Bailout while you can

Reading time: 467 words, 1 to 2 minutes.

Originally sent as an email to family and friends August 13, 2007. I’m posting this because I’m tired of hearing the refrain, “Who could have seen this coming?” I’m not the only one.


Earlier this summer I sold most of my stocks and three weeks ago I bailed completely out of the stock market. I’m sitting on 100% cash waiting for the dust to settle. It may be a while.

Some of you may have heard about the U.S. sub-prime mortgage scandal where sub-prime mortgages are pooled with other grades of mortgages, sliced and diced, declared as AAA grade and sold as CDO’s – Collateralized Debt Obligations to investors, mutual funds, hedge funds, pension funds, etc. They were over-valued and now cannot be sold except at a deep discount.

Many people think this is an American problem. It’s not. It’s a global problem. Most financial institutions world-wide are exposed. Thursday, a French bank panicked and froze three of its hedge funds to prevent investors from cashing out. This spread the panic world-wide and caused Central Banks to flood markets with about 300 billion dollars of liquidity and soothing words.

However, we are in a liquidity bubble. There’s too much cash chasing riskier and riskier investments. For instance, derivatives which are financial instruments based on financial assets leveraged as much as 180 to 1 have exploded in size the last few years. Derivatives are new and unregulated and their total size is unknown. Estimates range from 400 trillion to 1,000 trillion dollars. Compare this to the total global Gross Domestic Product of about 50 trillion dollars and you’ll see these risky investments (a house of cards built on sand) are 8 to 20 times the money generated annually by the whole world.

Many derivatives are based on these CDO’s and much of them are frozen because financial institutions would suffer enormous loses if they were sold. No one wants to be the first one to remove a card from this house of cards because then the whole thing will crash. In other words, all the money in the world multiplied by anywhere from 8 to 20 is frozen and useless. Little money is available for mortgage renewals and new mortgages. Little money is available for business loans. Economies cannot function like this. Central Banks released 300 billion dollars last Thursday and Friday but this is only a temporary measure. All the money in the world isn’t enough to solve the problem. The problem is too much liquidity. Creating more liquidity adds to the problem, it doesn’t solve it. You cannot put out a fire by pouring more gasoline on it. Now everyone is waiting for the other shoe to drop.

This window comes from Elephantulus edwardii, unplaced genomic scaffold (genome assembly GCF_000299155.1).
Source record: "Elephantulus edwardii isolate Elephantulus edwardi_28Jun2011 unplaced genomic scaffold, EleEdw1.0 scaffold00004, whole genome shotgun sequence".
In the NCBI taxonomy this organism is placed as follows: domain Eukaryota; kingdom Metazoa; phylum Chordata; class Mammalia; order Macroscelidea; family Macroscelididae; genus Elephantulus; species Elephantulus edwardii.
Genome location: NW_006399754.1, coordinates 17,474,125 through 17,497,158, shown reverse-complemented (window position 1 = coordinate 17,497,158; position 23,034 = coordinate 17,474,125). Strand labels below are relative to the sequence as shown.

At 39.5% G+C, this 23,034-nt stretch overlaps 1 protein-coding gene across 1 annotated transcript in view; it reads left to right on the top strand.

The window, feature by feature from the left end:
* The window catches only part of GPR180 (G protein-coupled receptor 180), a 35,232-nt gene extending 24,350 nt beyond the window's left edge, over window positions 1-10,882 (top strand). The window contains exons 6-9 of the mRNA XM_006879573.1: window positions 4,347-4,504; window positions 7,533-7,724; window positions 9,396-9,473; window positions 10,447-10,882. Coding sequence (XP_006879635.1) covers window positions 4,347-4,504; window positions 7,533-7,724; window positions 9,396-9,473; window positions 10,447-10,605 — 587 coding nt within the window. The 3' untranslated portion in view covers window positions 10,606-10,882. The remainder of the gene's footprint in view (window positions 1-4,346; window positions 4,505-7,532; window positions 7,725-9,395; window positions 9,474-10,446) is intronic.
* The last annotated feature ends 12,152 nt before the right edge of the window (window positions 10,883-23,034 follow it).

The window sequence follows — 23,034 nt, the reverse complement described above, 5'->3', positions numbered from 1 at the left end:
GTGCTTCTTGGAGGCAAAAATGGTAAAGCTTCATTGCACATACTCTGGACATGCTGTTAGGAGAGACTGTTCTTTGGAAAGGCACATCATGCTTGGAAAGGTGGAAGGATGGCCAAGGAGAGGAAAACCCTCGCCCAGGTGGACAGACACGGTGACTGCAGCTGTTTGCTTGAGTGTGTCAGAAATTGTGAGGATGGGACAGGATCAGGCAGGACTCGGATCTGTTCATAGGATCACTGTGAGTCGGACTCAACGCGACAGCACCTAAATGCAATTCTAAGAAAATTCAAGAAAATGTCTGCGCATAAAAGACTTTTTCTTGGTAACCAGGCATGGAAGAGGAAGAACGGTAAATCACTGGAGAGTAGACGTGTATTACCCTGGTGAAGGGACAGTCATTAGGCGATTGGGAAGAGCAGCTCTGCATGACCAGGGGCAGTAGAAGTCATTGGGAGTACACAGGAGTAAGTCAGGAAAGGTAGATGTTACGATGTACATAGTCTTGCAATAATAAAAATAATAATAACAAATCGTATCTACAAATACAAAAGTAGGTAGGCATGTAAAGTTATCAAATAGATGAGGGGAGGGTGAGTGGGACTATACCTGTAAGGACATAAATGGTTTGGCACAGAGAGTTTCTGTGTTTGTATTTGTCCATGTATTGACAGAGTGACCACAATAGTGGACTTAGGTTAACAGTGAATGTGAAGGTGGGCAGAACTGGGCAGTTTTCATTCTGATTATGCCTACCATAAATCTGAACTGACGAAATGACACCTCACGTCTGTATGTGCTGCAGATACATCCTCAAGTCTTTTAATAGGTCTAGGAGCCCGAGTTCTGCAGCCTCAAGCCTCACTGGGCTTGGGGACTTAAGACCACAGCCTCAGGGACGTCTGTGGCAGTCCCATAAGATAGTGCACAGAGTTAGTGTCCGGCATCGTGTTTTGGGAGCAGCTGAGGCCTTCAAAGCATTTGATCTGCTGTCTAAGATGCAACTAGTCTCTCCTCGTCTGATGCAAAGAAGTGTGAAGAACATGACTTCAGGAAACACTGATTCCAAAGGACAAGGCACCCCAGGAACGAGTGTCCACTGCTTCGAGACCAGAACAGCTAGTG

The only thing safe right now is cash and cash-based instruments like treasury notes, GIC’s and savings accounts (assuming your financial institution survives.) Gold and silver is good, too because they’ve been used as money for over 5,000 years. Everything else will be worthless.

I hope I’m wrong. Govern yourself accordingly.


About gerold

I have a bit of financial experience having invested in stocks in the 1960s & 70s, commodities in the 80s & commercial real estate in the 90s (I sold in 2005.) I'm back in stocks. I am appalled at our rapidly deteriorating global condition so I've written articles for family, friends & colleagues since 2007; warning them and doing my best to explain what's happening, what we can expect in the future and what you can do to prepare and mitigate the worst of the economic, social, political and nuclear fallout. As a public service in 2010 I decided to create a blog accessible to a larger number of people because I believe that knowledge not shared is wasted.
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3 Responses to Bailout while you can

  1. Edward Bergen says:

    I just read the article on this page too GREAT call on equities treasuries and precious metals!!!! hahahahahahahahah

    • gerold says:

      That was in 2007. The price of gold was about $800. Today it’s 50% higher.

      Bonds were safe for six years until I posted a sell-alert July 1, 2013 in “The Beginning of the End”:

      And, if you’d stayed in equities from 2007, would you have recovered your losses yet especially factoring in the REAL rate of inflation rather than BS ‘official’ statistics?

      Yes, good call indeed! How many people saw the financial shit-storm coming seven years ago?

      – Gerold

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